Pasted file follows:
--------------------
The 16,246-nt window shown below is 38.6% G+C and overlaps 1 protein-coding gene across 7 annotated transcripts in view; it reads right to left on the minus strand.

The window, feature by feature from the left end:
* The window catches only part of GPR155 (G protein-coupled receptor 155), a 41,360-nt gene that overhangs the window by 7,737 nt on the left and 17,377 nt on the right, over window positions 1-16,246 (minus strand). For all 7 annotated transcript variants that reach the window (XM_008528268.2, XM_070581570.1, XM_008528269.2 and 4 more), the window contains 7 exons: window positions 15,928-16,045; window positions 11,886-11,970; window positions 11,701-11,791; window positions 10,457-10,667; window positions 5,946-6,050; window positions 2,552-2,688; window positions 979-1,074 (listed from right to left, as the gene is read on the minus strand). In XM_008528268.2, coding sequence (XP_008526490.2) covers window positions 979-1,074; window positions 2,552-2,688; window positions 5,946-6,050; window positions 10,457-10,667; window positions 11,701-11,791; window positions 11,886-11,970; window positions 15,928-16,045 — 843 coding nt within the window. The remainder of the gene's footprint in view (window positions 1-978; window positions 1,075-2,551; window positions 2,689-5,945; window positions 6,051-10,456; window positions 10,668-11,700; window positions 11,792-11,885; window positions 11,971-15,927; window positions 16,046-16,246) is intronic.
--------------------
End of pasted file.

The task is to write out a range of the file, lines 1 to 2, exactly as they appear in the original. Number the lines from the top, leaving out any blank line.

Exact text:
The 16,246-nt window shown below is 38.6% G+C and overlaps 1 protein-coding gene across 7 annotated transcripts in view; it reads right to left on the minus strand.

The window, feature by feature from the left end: